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Senior US General Declares Risk of Syria Mission Worth Taking

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General Mark Milley said that the US military presence in northern Syria to fight the terrorist organization ISIS is still worth the risk after eight years.

Milley, the chairman of the Joint Chiefs of Staff, on Saturday flew into Syrian areas occupied by the PKK and its Syrian wing, the People’s Protection Units, to assess efforts to prevent an ISIS resurgence and review U.S. forces’ safeguards against attacks, including drone launches. by Iranian-backed militias.

“General Milley visited northeastern Syria today to meet with leaders and forces,” a spokesman for the Joint Chiefs of Staff, Col. Dave Butler, told reporters.

“While he was there, he received updates on the counter-ISIS mission, inspected force protection measures, and assessed repatriation efforts at Al-Hol refugee camp,” Butler added, referring to ISIS by an alternate shorthand.

While ISIS is a shadow of the group that ruled more than a third of Syria and Iraq when it declared its so-called “caliphate” in 2014, hundreds of fighters still camp out in the desolate areas where the Syrian army, backed by Russia and Iran, is. Backed militias, and US-backed YPG terrorists, are struggling to establish their full control.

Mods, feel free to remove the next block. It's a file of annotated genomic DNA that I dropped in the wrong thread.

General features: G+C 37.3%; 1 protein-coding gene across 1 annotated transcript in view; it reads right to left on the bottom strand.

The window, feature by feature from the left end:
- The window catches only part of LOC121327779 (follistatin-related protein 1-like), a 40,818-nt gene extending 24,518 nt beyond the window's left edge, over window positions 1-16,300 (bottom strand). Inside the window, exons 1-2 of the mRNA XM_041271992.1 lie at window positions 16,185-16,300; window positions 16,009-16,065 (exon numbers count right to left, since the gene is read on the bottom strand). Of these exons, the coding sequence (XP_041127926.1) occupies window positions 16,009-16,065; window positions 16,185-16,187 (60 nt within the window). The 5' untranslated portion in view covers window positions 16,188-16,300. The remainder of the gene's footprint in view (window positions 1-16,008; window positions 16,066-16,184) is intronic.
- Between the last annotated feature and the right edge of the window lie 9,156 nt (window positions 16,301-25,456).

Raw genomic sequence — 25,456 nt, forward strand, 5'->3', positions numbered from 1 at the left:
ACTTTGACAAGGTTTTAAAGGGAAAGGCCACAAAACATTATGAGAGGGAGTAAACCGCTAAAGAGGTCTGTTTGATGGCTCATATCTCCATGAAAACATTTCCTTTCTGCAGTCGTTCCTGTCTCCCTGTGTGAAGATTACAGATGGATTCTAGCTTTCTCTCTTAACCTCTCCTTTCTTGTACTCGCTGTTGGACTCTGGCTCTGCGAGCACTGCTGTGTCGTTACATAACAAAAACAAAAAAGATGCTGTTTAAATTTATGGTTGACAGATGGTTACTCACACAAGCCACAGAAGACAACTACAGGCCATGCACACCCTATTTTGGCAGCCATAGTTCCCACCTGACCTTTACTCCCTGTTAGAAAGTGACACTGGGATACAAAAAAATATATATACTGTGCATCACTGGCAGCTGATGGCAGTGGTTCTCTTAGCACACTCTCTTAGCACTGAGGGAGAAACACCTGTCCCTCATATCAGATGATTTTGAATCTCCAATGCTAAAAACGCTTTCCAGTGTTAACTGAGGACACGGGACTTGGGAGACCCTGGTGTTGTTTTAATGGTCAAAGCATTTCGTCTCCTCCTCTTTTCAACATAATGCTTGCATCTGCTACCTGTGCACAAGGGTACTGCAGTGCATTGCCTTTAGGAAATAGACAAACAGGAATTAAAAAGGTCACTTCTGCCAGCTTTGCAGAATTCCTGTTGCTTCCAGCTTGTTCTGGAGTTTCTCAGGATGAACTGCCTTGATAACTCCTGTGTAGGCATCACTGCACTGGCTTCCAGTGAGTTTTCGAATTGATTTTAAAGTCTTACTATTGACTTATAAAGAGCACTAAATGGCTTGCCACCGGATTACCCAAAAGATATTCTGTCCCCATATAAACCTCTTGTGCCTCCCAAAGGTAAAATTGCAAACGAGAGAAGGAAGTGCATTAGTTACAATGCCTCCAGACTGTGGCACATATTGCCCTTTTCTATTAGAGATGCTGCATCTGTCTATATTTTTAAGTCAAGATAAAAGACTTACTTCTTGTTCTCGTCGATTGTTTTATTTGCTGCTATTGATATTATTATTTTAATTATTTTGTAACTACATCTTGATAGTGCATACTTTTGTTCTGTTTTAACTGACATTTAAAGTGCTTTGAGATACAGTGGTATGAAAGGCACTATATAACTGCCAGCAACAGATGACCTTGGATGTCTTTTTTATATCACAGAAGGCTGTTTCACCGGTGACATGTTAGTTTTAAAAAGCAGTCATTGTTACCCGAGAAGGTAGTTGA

Thousands more ISIS fighters are in detention centers overseen by the People’s Protection Units, the Syrian extension of the Kurdistan Workers’ Party (PKK), which Turkey recognizes as a terrorist organization and has been described by Washington as a “major ally”.

Asked by reporters traveling with him if he thought deploying about 900 American troops to Syria was worth the risk, Milley linked the mission to the security of the United States and its allies, saying, “If you think that’s important, then the answer is ‘yes’.”

“I think that’s important. So, I think the enduring defeat of ISIS and continuing to support our friends and allies in the region… I think those are important tasks that can be done.

According to US media, the mission is risky. For example, four American soldiers were wounded during a helicopter strike last month when an ISIS commander set off an explosion. In the same month, the US military shot down an Iranian-made drone attempting to conduct reconnaissance on a patrol base in northeastern Syria.

In January, three drones targeted a US base in the Syrian region of Al-Tanf. The US military said two drones were shot down while the remaining drone hit the compound, wounding two YPG terrorists.

US officials believe the drone and missile attacks are being directed by Iranian-backed militias, a reminder of the complex geopolitics in Syria where Syrian President Bashar al-Assad relies on support from Iran and Russia and views US forces as occupiers.

America also considers the possible Turkish attack by the NATO ally in Syria against the terrorists of the PKK / People’s Protection Units as a “threat” to its forces and its so-called partners.